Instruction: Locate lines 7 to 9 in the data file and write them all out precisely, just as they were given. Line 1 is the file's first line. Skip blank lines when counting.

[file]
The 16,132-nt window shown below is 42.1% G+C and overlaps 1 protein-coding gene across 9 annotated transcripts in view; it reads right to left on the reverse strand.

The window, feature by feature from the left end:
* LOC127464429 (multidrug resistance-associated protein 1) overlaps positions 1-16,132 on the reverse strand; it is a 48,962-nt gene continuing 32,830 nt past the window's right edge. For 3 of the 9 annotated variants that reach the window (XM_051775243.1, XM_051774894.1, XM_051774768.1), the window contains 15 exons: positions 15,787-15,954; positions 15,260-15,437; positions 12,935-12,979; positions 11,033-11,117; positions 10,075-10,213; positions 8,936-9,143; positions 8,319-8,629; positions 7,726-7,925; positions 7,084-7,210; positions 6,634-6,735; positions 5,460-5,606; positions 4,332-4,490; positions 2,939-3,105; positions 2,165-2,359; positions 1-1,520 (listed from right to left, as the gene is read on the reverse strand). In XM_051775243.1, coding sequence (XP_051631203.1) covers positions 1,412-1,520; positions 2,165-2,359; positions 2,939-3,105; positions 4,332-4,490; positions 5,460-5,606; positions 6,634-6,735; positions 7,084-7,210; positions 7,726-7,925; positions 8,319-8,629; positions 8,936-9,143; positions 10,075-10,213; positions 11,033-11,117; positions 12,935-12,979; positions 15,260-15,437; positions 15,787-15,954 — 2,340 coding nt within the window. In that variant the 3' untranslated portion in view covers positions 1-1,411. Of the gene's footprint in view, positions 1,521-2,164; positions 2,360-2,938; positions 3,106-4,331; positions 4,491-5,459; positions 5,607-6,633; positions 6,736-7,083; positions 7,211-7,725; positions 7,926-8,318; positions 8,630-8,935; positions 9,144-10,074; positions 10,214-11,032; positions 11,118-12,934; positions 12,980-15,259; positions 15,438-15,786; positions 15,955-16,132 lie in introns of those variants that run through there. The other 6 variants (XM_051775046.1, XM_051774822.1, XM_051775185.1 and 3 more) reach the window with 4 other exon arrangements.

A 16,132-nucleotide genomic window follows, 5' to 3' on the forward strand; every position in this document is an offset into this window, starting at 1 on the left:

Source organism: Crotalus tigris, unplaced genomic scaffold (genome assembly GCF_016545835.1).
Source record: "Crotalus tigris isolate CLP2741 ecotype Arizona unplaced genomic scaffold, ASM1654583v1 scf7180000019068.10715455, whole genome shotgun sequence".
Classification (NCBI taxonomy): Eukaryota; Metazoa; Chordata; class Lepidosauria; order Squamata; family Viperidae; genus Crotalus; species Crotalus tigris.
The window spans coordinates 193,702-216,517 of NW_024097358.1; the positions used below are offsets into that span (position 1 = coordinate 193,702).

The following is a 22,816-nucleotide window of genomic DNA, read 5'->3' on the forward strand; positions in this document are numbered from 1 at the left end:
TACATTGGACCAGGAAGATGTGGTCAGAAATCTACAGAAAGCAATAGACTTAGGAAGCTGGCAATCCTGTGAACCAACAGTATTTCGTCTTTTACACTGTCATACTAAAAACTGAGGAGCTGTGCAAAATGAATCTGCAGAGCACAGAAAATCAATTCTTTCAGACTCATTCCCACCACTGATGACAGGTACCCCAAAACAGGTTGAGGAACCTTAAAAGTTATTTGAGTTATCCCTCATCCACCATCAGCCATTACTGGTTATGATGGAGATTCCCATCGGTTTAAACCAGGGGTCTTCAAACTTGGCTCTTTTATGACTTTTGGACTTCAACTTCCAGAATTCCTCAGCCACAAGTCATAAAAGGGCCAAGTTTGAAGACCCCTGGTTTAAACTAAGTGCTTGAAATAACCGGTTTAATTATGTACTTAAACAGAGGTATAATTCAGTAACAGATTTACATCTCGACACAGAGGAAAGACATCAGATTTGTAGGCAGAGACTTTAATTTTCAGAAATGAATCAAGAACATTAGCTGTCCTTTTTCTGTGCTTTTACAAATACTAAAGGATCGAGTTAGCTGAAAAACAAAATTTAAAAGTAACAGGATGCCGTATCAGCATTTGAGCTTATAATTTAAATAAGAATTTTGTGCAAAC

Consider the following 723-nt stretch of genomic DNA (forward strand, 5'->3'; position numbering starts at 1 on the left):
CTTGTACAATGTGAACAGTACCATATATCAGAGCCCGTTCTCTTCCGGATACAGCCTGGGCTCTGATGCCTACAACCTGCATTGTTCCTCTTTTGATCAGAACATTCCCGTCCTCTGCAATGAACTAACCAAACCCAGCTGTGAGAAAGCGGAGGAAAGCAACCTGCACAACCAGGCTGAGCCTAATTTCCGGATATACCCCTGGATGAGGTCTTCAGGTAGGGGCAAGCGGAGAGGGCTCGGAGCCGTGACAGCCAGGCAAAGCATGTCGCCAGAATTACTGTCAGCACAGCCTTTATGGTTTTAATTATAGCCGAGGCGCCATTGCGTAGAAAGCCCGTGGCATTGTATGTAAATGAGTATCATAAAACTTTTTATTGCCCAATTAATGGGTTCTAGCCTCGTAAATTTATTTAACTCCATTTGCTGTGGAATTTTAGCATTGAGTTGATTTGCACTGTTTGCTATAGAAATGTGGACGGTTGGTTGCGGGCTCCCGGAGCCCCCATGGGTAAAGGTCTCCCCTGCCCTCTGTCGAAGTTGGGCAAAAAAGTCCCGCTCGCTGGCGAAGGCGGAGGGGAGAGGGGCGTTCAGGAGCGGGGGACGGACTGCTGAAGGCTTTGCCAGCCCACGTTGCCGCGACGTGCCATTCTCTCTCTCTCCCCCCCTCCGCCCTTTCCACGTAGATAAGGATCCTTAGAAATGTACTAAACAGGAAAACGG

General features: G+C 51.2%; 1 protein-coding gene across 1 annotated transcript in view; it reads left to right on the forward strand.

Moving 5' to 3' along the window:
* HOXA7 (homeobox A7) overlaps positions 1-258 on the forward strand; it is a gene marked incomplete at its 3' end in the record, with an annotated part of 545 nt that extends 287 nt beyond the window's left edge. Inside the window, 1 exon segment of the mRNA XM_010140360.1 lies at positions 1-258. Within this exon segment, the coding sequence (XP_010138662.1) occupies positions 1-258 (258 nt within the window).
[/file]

Classification (NCBI taxonomy): Eukaryota; Metazoa; Chordata; class Lepidosauria; order Squamata; family Viperidae; genus Crotalus; species Crotalus tigris.
The window spans coordinates 193,702-216,517 of NW_024097358.1; the positions used below are offsets into that span (position 1 = coordinate 193,702).

The following is a 22,816-nucleotide window of genomic DNA, read 5'->3' on the forward strand; positions in this document are numbered from 1 at the left end: